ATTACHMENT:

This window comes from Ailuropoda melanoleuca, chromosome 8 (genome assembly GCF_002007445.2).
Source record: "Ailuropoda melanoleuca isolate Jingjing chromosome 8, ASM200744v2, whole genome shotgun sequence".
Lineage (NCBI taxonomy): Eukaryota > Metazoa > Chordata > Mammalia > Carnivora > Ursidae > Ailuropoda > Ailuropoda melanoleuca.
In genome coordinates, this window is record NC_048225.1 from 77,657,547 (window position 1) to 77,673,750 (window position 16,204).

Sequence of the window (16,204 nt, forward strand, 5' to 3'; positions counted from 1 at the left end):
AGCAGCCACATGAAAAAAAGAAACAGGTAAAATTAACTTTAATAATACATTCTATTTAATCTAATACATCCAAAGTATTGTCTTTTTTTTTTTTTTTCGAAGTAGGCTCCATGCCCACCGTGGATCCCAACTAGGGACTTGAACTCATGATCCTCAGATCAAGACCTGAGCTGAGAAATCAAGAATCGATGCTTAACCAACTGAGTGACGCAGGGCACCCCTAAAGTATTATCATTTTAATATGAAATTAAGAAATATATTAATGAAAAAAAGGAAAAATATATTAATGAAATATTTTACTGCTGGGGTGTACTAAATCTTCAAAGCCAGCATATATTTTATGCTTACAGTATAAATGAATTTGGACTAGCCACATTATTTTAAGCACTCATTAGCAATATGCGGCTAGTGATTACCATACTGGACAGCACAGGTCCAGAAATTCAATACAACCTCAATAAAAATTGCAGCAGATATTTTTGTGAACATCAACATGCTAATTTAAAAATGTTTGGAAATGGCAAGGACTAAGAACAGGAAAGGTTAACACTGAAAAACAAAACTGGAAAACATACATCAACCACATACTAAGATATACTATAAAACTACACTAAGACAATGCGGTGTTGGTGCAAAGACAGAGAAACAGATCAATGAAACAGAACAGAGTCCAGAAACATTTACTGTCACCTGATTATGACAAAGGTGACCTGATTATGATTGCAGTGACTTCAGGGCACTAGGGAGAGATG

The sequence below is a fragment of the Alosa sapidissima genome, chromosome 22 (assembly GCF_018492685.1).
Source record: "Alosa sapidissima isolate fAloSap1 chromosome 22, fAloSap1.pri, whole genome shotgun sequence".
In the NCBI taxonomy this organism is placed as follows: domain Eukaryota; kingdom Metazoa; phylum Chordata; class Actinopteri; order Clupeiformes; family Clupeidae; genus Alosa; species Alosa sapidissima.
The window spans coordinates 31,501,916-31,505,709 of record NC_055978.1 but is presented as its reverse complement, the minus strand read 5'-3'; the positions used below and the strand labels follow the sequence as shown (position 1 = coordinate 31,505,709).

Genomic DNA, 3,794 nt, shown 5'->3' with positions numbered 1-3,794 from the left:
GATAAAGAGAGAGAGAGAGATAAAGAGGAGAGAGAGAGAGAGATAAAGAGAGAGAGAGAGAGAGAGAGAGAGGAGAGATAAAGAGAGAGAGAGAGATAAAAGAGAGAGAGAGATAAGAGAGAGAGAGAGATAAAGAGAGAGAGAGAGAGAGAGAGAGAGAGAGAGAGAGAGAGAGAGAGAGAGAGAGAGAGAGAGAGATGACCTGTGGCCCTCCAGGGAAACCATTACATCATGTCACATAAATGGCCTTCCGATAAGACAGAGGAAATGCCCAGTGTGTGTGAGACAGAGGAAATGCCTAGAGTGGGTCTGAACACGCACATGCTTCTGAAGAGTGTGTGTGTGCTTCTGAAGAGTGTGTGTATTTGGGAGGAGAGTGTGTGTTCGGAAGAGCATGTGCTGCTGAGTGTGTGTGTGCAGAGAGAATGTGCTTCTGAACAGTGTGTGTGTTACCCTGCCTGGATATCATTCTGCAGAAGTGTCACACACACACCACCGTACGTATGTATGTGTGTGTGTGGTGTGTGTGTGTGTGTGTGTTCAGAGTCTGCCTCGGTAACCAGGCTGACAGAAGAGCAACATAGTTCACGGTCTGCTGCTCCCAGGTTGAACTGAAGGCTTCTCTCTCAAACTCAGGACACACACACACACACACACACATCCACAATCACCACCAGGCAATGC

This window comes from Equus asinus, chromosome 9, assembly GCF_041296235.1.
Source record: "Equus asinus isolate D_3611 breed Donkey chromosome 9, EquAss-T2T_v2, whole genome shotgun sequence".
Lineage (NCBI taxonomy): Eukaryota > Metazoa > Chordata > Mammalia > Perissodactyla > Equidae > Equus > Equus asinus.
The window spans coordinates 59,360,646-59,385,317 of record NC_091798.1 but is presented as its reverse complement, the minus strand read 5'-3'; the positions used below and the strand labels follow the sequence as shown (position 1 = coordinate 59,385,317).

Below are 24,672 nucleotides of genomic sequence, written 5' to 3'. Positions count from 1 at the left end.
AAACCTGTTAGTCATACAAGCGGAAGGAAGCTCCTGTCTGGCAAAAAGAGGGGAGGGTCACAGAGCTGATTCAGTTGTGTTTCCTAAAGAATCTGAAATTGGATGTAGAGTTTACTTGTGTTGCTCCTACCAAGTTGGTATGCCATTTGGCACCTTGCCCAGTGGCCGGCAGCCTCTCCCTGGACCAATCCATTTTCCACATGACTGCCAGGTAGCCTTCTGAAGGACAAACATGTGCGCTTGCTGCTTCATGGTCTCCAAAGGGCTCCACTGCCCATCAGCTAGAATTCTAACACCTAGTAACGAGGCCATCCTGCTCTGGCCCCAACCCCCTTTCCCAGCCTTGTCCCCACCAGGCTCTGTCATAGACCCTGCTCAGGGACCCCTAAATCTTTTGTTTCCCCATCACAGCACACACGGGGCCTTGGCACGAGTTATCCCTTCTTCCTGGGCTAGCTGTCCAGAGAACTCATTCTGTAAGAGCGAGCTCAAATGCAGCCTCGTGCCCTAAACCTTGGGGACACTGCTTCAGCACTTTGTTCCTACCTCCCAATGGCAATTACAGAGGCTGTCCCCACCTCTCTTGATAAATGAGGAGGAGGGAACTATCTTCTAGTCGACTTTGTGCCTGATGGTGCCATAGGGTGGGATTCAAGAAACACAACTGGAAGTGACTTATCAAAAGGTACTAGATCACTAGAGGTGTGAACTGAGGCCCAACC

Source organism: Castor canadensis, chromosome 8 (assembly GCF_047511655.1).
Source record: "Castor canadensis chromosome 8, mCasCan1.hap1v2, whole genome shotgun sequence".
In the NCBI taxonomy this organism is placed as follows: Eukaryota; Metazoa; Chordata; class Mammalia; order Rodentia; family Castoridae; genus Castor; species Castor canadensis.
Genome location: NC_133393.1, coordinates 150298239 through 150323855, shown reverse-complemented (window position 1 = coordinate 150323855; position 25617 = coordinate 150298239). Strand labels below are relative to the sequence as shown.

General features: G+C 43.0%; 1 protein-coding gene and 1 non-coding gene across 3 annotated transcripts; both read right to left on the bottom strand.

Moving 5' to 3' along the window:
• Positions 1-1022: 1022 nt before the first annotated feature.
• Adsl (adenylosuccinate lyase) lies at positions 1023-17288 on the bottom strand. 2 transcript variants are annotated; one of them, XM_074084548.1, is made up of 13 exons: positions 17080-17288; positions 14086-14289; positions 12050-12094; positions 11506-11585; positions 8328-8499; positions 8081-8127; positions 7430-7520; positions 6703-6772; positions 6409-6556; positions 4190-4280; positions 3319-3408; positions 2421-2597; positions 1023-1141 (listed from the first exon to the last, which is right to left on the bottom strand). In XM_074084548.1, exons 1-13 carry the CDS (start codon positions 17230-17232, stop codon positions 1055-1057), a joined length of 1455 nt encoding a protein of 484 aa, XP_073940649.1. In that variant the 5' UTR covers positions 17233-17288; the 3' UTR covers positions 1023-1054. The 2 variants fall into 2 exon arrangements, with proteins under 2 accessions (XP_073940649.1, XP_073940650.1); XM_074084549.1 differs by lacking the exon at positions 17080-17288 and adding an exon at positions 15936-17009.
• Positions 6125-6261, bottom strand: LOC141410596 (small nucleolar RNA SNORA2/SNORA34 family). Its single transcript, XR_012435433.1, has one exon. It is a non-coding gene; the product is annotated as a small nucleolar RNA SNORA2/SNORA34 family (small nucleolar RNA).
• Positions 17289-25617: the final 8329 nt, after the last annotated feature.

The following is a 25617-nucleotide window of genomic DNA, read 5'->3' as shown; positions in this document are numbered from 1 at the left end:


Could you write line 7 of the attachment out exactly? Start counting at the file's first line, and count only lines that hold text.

The sequence below is a fragment of the Alosa sapidissima genome, chromosome 22 (assembly GCF_018492685.1).